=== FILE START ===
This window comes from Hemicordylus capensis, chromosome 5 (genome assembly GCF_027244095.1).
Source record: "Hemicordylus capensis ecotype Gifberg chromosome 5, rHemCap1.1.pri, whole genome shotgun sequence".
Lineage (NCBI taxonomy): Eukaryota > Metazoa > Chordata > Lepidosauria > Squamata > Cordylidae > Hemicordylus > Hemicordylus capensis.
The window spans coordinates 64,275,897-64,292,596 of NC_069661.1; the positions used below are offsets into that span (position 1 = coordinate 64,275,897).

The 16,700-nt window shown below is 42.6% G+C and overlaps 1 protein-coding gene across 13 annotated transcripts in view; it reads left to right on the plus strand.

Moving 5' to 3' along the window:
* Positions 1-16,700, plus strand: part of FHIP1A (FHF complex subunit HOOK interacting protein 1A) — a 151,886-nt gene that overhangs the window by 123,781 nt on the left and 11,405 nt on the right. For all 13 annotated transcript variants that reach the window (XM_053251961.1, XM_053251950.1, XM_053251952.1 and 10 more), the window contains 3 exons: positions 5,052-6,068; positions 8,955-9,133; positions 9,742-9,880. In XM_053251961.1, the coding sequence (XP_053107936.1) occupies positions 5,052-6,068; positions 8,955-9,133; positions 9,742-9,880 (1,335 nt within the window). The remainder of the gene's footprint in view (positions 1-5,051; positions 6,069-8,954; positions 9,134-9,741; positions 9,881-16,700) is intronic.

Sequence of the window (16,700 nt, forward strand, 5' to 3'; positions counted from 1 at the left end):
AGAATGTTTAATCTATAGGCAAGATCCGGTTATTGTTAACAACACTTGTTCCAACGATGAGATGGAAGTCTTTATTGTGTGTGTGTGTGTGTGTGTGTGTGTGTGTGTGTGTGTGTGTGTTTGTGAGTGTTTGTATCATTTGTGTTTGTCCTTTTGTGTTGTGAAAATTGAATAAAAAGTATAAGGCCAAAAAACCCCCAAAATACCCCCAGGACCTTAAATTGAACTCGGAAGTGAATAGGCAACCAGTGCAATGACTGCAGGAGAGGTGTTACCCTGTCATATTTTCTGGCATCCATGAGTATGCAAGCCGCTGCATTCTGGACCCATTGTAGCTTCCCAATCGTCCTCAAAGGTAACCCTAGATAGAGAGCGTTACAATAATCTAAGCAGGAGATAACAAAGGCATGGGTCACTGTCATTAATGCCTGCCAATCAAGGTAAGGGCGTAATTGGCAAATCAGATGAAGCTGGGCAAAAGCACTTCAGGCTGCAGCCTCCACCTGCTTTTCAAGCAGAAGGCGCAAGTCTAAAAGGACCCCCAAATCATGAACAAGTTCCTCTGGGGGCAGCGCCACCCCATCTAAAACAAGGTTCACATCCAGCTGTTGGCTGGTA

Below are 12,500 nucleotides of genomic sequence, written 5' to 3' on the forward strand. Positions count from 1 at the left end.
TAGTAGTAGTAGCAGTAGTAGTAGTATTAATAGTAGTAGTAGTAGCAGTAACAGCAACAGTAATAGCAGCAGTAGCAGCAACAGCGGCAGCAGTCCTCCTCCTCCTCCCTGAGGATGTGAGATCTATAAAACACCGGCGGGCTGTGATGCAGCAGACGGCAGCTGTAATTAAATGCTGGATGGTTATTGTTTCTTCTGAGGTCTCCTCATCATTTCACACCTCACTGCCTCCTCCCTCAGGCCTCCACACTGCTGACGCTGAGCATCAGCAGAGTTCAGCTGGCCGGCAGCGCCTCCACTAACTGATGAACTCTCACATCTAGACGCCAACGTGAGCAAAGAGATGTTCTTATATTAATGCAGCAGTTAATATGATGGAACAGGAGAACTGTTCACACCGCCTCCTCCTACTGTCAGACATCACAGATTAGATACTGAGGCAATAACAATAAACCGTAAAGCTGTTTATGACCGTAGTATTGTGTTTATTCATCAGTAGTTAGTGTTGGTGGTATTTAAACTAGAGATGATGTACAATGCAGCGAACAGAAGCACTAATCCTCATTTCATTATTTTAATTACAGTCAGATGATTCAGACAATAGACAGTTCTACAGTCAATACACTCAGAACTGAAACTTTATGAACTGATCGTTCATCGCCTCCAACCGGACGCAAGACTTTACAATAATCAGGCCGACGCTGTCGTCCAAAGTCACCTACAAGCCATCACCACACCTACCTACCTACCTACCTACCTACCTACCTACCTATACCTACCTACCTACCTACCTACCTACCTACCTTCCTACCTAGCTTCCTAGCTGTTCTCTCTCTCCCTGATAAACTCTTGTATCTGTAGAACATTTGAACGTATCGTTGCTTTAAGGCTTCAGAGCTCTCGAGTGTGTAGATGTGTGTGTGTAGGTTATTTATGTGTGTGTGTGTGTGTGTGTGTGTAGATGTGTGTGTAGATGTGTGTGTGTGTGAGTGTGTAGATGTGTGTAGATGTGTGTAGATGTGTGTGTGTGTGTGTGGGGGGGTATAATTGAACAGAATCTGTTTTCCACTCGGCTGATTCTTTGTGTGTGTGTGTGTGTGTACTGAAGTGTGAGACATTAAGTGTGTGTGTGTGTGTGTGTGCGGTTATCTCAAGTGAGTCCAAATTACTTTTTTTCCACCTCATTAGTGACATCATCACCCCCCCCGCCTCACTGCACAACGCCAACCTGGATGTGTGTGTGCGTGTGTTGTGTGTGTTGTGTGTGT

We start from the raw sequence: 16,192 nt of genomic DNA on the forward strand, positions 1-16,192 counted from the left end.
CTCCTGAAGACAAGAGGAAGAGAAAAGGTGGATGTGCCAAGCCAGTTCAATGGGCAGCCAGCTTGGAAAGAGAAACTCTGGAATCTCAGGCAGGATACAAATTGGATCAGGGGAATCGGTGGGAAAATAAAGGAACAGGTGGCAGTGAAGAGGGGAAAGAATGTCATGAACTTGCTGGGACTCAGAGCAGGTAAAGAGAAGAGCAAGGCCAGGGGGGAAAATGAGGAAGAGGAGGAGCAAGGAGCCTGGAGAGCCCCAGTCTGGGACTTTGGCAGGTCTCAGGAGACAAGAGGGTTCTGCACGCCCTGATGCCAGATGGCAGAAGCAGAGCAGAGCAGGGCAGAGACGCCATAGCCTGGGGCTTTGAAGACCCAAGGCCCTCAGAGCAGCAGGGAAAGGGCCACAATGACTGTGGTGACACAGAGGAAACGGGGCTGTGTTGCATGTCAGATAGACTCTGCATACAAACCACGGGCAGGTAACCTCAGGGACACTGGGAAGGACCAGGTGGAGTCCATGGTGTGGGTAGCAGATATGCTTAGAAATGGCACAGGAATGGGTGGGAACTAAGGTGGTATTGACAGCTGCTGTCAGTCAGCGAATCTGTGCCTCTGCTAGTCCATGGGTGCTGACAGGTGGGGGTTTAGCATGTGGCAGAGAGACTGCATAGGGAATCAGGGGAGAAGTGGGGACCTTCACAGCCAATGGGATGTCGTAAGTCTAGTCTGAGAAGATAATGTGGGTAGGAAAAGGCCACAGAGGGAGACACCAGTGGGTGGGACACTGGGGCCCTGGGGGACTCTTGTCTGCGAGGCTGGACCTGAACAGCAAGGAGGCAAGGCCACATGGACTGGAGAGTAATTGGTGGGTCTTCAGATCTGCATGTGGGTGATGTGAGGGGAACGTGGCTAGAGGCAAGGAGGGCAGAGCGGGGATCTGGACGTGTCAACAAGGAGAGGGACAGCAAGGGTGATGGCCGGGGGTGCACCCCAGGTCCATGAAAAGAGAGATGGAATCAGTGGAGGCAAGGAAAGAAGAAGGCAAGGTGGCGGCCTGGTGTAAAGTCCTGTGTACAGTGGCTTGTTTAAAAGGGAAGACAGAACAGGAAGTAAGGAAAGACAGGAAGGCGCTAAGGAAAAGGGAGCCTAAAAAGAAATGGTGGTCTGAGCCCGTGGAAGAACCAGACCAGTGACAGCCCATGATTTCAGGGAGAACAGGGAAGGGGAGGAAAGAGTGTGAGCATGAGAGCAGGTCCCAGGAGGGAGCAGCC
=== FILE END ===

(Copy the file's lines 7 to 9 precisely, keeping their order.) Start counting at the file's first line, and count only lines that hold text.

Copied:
* Positions 1-16,700, plus strand: part of FHIP1A (FHF complex subunit HOOK interacting protein 1A) — a 151,886-nt gene that overhangs the window by 123,781 nt on the left and 11,405 nt on the right. For all 13 annotated transcript variants that reach the window (XM_053251961.1, XM_053251950.1, XM_053251952.1 and 10 more), the window contains 3 exons: positions 5,052-6,068; positions 8,955-9,133; positions 9,742-9,880. In XM_053251961.1, the coding sequence (XP_053107936.1) occupies positions 5,052-6,068; positions 8,955-9,133; positions 9,742-9,880 (1,335 nt within the window). The remainder of the gene's footprint in view (positions 1-5,051; positions 6,069-8,954; positions 9,134-9,741; positions 9,881-16,700) is intronic.

Sequence of the window (16,700 nt, forward strand, 5' to 3'; positions counted from 1 at the left end):
AGAATGTTTAATCTATAGGCAAGATCCGGTTATTGTTAACAACACTTGTTCCAACGATGAGATGGAAGTCTTTATTGTGTGTGTGTGTGTGTGTGTGTGTGTGTGTGTGTGTGTGTGTGTTTGTGAGTGTTTGTATCATTTGTGTTTGTCCTTTTGTGTTGTGAAAATTGAATAAAAAGTATAAGGCCAAAAAACCCCCAAAATACCCCCAGGACCTTAAATTGAACTCGGAAGTGAATAGGCAACCAGTGCAATGACTGCAGGAGAGGTGTTACCCTGTCATATTTTCTGGCATCCATGAGTATGCAAGCCGCTGCATTCTGGACCCATTGTAGCTTCCCAATCGTCCTCAAAGGTAACCCTAGATAGAGAGCGTTACAATAATCTAAGCAGGAGATAACAAAGGCATGGGTCACTGTCATTAATGCCTGCCAATCAAGGTAAGGGCGTAATTGGCAAATCAGATGAAGCTGGGCAAAAGCACTTCAGGCTGCAGCCTCCACCTGCTTTTCAAGCAGAAGGCGCAAGTCTAAAAGGACCCCCAAATCATGAACAAGTTCCTCTGGGGGCAGCGCCACCCCATCTAAAACAAGGTTCACATCCAGCTGTTGGCTGGTA